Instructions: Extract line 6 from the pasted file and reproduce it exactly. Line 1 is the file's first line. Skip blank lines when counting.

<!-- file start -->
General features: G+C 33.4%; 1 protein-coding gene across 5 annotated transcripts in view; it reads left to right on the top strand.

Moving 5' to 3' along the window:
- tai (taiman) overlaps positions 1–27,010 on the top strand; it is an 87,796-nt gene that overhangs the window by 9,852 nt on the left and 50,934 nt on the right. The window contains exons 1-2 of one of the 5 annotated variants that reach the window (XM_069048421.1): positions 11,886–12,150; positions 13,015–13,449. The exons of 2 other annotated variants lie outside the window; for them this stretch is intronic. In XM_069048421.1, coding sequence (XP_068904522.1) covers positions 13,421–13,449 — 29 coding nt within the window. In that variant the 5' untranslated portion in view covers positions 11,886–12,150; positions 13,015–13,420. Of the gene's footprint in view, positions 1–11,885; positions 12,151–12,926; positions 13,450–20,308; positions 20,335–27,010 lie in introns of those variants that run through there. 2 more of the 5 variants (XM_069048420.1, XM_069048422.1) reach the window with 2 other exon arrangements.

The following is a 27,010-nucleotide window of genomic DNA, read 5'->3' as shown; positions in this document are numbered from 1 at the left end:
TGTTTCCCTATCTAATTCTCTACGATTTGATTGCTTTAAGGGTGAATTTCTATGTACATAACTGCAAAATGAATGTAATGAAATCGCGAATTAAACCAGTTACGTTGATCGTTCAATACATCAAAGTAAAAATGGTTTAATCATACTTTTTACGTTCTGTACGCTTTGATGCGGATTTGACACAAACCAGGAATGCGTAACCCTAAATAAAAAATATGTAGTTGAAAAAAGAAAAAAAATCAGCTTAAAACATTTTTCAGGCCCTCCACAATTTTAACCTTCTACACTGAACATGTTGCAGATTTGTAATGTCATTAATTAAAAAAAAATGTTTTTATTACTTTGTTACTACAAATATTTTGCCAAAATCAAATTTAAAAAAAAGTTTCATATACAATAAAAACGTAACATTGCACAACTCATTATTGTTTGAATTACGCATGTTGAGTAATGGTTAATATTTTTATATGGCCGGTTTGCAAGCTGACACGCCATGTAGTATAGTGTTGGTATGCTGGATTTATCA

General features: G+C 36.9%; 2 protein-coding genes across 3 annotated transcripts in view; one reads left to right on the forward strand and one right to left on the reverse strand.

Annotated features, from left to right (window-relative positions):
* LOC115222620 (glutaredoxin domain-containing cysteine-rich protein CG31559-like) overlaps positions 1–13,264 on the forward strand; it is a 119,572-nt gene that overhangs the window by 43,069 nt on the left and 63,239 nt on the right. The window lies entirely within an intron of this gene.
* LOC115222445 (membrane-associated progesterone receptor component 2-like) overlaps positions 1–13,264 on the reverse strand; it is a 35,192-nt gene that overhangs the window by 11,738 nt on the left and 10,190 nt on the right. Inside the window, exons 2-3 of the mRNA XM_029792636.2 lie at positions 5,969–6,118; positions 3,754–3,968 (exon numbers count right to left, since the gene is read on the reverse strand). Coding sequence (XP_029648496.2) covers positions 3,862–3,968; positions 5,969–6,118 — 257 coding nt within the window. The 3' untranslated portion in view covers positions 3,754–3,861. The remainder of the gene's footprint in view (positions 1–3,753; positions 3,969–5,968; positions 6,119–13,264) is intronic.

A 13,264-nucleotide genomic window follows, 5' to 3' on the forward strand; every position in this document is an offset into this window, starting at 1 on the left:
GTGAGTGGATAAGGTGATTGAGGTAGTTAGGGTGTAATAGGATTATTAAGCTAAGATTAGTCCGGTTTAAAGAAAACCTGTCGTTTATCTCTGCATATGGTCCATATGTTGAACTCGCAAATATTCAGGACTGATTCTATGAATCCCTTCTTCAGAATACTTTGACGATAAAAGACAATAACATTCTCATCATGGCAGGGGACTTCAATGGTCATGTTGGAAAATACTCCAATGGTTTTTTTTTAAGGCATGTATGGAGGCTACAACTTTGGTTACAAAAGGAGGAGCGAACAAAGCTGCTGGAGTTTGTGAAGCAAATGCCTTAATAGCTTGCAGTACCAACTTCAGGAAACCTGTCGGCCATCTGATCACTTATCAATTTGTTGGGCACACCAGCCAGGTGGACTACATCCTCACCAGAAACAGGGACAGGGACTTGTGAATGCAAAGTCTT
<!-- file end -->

General features: G+C 36.9%; 2 protein-coding genes across 3 annotated transcripts in view; one reads left to right on the forward strand and one right to left on the reverse strand.